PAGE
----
Ars Technica reports that the RIAA succeeded in convincing the trial judge in Virgin v. Thomas to change his jury instruction to accept the RIAA's "making available" theory.
According to Ars, the judge's instruction, which was handed out to counsel last night, initially said
"The mere act of making copyrighted sound recordings available for electronic distribution on a peer-to-peer network without license from copyright owners does not violate the copyright owners' exclusive right to distribution. An actual transfer must take place."But the Judge this morning, accepting Richard Gabriel's argument, changed it:
Gabriel cited Perfect 10 v. Amazon.com and the original Napster case to support the RIAA's view that making a file available for distribution over a peer-to-peer network was a violation of the Copyright Act. "If there's an index and something behind it, that's distribution," argued Gabriel.Complete article
The judge seemed particularly interested in UMG v. Lindor, and while that particular case was being discussed, Matt Oppenheim of the RIAA was consulting the "anti-RIAA blog" The Recording Industry vs The People. Gabriel noted that he was lead counsel in that case as well and that the decision cited in the case wasn't applicable to the matter at hand.
Toder disagreed, but at the end, Judge Davis amended the instruction to say that the "act of making available for electronic distribution... violates the copyright owner's exclusive copyright." That decision should make it easier for the jury to find Thomas liable.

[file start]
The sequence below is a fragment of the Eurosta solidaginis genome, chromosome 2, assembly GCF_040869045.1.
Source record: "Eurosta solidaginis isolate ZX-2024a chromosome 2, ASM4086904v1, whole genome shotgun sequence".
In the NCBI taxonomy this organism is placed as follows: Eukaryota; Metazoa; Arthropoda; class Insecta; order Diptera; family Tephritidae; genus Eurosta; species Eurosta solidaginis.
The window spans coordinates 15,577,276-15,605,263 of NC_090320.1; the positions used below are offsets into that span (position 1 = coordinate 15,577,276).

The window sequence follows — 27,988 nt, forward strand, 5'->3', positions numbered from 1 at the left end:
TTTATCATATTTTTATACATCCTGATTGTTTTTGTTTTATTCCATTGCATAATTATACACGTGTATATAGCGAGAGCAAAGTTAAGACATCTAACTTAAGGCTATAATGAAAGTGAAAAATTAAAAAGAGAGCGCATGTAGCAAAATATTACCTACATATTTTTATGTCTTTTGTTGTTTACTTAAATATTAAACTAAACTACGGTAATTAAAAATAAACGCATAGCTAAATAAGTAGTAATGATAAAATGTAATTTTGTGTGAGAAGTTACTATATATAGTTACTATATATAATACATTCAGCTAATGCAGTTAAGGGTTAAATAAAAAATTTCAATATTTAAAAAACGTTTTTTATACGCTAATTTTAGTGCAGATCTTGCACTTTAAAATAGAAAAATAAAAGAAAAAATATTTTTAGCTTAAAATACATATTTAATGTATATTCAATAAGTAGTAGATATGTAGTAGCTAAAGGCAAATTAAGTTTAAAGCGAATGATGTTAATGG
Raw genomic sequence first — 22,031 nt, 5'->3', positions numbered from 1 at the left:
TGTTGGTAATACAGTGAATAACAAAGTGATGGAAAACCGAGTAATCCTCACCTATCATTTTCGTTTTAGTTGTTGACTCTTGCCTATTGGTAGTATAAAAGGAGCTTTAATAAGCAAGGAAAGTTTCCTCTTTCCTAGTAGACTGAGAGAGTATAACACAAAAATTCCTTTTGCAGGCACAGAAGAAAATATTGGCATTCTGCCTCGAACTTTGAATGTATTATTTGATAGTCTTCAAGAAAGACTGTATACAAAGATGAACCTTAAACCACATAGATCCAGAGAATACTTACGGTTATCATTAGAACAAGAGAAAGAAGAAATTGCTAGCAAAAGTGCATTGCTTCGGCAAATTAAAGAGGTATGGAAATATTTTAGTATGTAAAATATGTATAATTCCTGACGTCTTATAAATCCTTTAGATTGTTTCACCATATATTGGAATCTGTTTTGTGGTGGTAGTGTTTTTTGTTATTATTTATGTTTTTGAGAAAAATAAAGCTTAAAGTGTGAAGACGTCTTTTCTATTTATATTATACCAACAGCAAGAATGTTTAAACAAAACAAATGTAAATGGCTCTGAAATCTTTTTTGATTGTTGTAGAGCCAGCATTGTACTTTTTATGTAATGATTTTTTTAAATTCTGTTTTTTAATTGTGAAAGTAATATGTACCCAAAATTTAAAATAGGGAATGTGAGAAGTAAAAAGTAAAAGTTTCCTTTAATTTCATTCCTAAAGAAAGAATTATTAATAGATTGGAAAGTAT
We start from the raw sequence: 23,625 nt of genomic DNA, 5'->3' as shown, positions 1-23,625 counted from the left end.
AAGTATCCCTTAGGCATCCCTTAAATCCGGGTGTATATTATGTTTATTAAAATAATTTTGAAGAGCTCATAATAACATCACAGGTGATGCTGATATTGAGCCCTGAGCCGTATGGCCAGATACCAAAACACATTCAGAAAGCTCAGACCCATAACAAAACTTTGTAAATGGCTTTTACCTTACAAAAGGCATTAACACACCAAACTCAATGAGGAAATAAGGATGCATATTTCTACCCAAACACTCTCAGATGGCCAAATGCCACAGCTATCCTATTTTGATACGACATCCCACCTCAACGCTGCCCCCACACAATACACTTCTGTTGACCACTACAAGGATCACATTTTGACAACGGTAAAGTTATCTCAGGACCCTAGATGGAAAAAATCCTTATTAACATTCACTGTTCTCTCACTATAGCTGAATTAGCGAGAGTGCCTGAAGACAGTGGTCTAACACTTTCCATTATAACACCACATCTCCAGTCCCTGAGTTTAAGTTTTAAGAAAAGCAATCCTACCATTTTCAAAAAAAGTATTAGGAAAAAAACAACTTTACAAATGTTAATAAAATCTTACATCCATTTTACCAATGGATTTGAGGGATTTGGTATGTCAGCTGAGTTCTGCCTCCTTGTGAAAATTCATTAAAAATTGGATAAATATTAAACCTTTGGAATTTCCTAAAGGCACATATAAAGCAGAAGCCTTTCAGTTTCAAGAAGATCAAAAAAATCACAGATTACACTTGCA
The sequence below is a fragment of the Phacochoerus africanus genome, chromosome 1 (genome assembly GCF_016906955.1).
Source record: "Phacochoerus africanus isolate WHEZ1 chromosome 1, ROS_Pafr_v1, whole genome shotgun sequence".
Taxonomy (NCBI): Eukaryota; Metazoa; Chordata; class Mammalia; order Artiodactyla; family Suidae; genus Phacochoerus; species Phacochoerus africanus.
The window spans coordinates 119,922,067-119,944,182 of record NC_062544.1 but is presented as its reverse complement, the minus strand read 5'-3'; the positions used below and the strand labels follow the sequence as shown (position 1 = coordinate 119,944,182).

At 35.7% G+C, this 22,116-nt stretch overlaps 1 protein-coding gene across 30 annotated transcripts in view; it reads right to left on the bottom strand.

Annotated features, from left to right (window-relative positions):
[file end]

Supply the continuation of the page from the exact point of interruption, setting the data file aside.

[Editor's Note: We received an unconfirmed phone message from someone identifying himself as Matt Oppenheim, who indicated that the above report was incorrect as he is not "of the RIAA". The caller did not give a phone number or indicate who Matt Oppenheim is affiliated with. We do note that we have seen reports in other media that Matt Oppenheim is affiliated with the "Oppenheim Group". However, we looked at a website of the "Oppenheim Group" and were not able to confirm that. Matthew Oppenheim has been, on several occasions, in court appearances, introduced to the Court as being "the client" or as being a representative of "the industry", and Mr. Gabriel has refused to confirm to me who Matt Oppenheim is in fact affiliated with. So we do not credit the phone call. If Mr. Oppenheim calls me again, can verify he is who he says he is, gives me contact information, and gives me details of who he is affiliated with and what his role is in these litigations, I will be pleased to report same on my blog. All we know and can corroborate at this time about Matthew Oppenheim is that he was a lawyer at Jenner & Block until December 31, 2006, and that prior to that he was in house counsel at the RIAA. Mr. Oppenheim did not suggest that we had misquoted Ars Technica in any way.]
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